560
Location
st louis, mo
Test: jammed the throttle partly open, still starts and dies. Test: with MAF disconnected, it won't idle, runs very lean.
 
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1,269
Location
Brittany / Canada
Running lean with MAF disconnected? Could it be a vacuum leak somewhere? Had it been a Barchetta, I would have pointed the TDC and camshafts sensors, but I don't know on that Ford.
 

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Messages
560
Location
st louis, mo
Tell me more about the crank or cam sensors. I saw someone recommend that for an Audi with a similar issue. Thing is, other than the start-die, restart hassle the truck seems to run fine, no CEL. Idle isn't real smooth, but it's ok.
 
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1,269
Location
Brittany / Canada
I can only talk about the Hitachi injection system in the Barchetta, sorry. Such behavior in that particular car would be associated with a failing crank sensor, or camshaft sensor, or both, as the system is able to somewhat recuperate missing or corrupted data. Disconnecting the MAF sensor would bypass some sensors, but the camshaft sensor would still be needed. Anyway, different engine, so no real point there wink Rough idle could also point to a vacuum leak somewhere, a pernicious one difficult to see. I don't know if you can look at fuel trims on that car?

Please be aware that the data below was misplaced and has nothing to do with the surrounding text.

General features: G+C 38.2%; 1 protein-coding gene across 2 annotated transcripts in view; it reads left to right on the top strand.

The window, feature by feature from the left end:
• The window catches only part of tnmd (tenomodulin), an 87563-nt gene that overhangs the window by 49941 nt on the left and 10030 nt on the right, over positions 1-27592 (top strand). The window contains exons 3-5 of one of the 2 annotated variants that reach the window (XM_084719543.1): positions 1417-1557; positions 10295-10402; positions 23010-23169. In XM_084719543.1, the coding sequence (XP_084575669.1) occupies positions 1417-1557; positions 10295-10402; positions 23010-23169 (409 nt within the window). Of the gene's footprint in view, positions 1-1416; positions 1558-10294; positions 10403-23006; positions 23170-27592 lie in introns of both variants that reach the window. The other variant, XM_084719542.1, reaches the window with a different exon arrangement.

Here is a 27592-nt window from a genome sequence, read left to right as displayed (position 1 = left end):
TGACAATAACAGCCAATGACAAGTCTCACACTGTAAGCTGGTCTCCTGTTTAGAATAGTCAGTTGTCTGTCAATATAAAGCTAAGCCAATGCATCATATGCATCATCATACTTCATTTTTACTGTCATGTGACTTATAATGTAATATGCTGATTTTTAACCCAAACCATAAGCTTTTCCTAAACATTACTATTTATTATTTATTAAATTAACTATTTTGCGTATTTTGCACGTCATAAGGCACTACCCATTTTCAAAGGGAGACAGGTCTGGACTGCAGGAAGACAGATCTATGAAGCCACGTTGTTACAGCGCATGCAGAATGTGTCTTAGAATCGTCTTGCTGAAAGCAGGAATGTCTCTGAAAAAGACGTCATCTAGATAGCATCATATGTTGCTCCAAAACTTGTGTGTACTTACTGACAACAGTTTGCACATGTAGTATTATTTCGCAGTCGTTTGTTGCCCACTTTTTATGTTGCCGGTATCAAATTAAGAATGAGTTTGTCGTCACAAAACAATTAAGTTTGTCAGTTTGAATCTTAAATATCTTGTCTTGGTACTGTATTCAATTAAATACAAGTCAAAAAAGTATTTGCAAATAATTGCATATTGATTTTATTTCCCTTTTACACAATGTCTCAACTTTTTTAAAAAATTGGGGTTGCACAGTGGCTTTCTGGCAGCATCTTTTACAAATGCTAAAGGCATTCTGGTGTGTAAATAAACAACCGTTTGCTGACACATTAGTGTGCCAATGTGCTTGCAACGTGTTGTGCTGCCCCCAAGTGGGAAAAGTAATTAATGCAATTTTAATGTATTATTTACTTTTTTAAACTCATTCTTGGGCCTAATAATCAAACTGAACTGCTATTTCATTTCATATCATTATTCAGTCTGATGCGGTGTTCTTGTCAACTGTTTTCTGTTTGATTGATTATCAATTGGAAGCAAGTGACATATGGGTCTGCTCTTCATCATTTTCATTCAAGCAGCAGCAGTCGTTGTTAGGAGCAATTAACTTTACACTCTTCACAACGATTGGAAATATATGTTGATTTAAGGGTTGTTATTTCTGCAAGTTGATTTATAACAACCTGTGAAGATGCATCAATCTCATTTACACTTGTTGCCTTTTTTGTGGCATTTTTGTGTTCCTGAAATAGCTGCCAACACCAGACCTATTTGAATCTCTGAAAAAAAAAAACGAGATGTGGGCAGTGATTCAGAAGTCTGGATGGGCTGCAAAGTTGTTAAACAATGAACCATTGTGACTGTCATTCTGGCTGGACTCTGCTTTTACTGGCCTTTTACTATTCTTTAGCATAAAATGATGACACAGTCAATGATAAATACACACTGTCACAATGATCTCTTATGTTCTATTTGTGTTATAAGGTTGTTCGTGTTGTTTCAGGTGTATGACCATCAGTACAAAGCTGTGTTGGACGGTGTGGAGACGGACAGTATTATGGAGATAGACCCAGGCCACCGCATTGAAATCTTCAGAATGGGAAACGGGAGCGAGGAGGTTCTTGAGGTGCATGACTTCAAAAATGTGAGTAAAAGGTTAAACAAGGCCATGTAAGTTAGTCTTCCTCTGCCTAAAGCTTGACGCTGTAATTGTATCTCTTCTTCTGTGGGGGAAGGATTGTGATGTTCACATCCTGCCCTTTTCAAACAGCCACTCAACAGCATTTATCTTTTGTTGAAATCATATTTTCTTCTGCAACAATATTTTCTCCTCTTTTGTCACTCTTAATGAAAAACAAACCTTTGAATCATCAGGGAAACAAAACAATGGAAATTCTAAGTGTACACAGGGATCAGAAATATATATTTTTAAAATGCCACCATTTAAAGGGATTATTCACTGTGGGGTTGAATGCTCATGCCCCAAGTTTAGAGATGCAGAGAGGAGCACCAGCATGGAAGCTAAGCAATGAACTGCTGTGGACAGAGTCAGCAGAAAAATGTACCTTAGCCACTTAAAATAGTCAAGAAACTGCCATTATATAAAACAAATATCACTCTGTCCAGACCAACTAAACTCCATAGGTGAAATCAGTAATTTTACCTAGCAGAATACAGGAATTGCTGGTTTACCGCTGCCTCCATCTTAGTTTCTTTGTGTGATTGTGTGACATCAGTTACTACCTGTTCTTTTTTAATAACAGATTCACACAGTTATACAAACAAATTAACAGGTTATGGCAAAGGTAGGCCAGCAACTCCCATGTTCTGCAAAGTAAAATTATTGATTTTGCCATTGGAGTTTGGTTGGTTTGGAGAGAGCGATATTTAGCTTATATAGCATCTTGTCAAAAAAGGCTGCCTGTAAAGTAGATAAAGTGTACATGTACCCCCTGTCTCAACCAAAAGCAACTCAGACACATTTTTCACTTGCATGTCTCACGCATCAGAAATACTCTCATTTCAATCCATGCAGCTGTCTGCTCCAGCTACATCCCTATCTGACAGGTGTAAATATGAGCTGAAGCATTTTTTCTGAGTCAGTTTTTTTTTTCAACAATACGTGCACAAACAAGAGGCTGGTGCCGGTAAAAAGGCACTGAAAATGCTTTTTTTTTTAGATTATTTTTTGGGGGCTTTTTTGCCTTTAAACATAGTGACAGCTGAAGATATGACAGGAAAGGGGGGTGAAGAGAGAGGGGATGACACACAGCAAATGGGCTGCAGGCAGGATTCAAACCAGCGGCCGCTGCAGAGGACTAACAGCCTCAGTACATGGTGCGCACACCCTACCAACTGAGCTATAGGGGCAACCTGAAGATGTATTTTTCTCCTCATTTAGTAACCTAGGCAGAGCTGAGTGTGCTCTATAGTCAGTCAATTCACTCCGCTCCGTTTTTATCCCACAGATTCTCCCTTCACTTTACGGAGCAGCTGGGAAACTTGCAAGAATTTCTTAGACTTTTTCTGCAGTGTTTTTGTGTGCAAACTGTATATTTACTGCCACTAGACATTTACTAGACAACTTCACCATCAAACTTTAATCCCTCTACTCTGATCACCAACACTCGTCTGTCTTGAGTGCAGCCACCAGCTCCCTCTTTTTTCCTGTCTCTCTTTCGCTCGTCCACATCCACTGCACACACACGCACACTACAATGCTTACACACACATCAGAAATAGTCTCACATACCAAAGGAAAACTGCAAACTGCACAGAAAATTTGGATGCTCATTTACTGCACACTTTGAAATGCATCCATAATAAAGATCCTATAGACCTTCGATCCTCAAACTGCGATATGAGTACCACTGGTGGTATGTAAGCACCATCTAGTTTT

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Messages
560
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st louis, mo
So I replaced the head on this engine last week, and this perplexing problem is gone now.

The original head (270k+ miles) was suffering from receded valves; they would cause the truck to misfire and possibly stall after it had been revved up.
 

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Messages
560
Location
st louis, mo
I had replaced the upper-to-lower gasket previously, but not the lower-to-head gasket. I don't think it was leaking, because I did a lot of work trying to find a leak when I had some odd fuel trims. But anything is possible.

At the time I did the head, I also replaced the crank sensor because I busted the old one. Also replaced the water pump, crank seal, plug wires, and cam seal.

I had a really weird issue that baffled me for days: after I put it all together, I got a P0102 (MAF signal low) code and it wouldn't idle. I cleaned the MAF and also tried replacing it with an aftermarket MAF I had on hand. Still no MAF reading. I checked the wires for continuity and no shorts to ground. All good. I guessed it was the PCM and ordered one from eBay.

I measured voltage out of the MAF. Nearly zero volts. Could my MAF really be bad? Did my MAF fail dead and the aftermarket MAF I had also failed coincidentally at the same time I was replacing the head? Finally out of ideas, I grabbed a junkyard MAF and put it in -- works perfectly. Now, it *could* be that there was some fault in the short piece of cable that runs from the MAF to the connector on the wiring harness. But I dunno, I tested that cable and everything seems right on it. I could do a part swap with the old MAF on the new connector to find out but I'm not curious enough.